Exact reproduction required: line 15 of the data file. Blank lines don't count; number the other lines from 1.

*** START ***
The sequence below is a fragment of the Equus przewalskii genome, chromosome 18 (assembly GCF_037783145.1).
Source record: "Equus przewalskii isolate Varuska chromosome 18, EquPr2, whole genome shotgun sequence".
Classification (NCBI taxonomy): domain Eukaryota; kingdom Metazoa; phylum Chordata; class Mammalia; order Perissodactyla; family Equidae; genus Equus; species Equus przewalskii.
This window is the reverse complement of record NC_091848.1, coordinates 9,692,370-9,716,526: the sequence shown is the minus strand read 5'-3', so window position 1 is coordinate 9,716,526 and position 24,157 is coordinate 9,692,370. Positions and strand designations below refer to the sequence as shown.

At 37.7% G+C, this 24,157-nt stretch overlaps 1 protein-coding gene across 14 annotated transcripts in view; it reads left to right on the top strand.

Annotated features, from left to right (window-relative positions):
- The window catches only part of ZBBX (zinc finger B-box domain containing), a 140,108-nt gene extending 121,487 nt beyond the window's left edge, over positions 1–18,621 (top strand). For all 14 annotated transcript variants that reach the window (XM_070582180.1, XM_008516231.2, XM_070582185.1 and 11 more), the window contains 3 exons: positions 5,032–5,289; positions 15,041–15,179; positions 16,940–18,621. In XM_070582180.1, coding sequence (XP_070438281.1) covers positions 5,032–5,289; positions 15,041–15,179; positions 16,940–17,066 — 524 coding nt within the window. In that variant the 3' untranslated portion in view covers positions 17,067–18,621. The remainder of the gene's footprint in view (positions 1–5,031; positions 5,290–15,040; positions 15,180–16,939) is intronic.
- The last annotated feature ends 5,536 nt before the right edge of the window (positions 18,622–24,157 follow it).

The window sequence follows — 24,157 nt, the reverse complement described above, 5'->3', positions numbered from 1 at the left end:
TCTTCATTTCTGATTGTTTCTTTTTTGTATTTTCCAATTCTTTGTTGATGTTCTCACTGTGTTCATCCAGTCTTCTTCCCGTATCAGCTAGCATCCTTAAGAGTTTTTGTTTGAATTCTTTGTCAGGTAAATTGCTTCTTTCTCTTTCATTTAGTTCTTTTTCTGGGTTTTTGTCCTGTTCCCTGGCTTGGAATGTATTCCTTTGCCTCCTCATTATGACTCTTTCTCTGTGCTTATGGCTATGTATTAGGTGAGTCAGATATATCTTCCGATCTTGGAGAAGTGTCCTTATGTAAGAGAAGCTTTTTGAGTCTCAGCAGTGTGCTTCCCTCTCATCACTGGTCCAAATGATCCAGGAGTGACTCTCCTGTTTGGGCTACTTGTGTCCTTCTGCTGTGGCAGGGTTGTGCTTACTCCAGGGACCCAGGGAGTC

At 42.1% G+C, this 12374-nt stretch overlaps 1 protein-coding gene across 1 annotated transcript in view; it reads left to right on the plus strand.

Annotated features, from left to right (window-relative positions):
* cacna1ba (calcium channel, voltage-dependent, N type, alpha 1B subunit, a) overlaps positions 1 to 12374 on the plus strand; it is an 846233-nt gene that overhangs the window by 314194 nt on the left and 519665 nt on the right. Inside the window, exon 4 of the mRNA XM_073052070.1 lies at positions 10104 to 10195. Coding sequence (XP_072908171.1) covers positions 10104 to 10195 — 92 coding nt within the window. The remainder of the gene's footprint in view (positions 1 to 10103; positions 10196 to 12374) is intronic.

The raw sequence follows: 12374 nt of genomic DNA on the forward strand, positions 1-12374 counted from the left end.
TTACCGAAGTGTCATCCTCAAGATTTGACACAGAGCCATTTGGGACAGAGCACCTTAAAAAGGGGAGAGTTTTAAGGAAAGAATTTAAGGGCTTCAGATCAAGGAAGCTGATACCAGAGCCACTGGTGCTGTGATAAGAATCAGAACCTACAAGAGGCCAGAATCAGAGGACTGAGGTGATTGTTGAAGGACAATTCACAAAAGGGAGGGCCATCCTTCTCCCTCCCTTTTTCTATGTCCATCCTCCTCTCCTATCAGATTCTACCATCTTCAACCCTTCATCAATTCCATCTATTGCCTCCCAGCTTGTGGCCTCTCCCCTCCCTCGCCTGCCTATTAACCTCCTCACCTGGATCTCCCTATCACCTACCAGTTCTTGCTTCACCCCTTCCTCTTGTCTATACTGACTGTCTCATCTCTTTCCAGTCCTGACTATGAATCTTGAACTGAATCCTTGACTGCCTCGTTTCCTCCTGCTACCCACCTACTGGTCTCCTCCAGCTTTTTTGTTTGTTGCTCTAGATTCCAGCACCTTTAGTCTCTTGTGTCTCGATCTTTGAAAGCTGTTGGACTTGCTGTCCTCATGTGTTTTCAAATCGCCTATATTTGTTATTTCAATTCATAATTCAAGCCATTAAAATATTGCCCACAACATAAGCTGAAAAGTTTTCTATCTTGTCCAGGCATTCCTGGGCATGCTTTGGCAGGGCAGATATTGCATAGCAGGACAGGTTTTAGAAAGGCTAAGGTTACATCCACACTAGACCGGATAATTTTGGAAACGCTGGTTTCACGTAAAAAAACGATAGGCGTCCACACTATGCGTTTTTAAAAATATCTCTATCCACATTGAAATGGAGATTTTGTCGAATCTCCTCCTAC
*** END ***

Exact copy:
TTACCGAAGTGTCATCCTCAAGATTTGACACAGAGCCATTTGGGACAGAGCACCTTAAAAAGGGGAGAGTTTTAAGGAAAGAATTTAAGGGCTTCAGATCAAGGAAGCTGATACCAGAGCCACTGGTGCTGTGATAAGAATCAGAACCTACAAGAGGCCAGAATCAGAGGACTGAGGTGATTGTTGAAGGACAATTCACAAAAGGGAGGGCCATCCTTCTCCCTCCCTTTTTCTATGTCCATCCTCCTCTCCTATCAGATTCTACCATCTTCAACCCTTCATCAATTCCATCTATTGCCTCCCAGCTTGTGGCCTCTCCCCTCCCTCGCCTGCCTATTAACCTCCTCACCTGGATCTCCCTATCACCTACCAGTTCTTGCTTCACCCCTTCCTCTTGTCTATACTGACTGTCTCATCTCTTTCCAGTCCTGACTATGAATCTTGAACTGAATCCTTGACTGCCTCGTTTCCTCCTGCTACCCACCTACTGGTCTCCTCCAGCTTTTTTGTTTGTTGCTCTAGATTCCAGCACCTTTAGTCTCTTGTGTCTCGATCTTTGAAAGCTGTTGGACTTGCTGTCCTCATGTGTTTTCAAATCGCCTATATTTGTTATTTCAATTCATAATTCAAGCCATTAAAATATTGCCCACAACATAAGCTGAAAAGTTTTCTATCTTGTCCAGGCATTCCTGGGCATGCTTTGGCAGGGCAGATATTGCATAGCAGGACAGGTTTTAGAAAGGCTAAGGTTACATCCACACTAGACCGGATAATTTTGGAAACGCTGGTTTCACGTAAAAAAACGATAGGCGTCCACACTATGCGTTTTTAAAAATATCTCTATCCACATTGAAATGGAGATTTTGTCGAATCTCCTCCTAC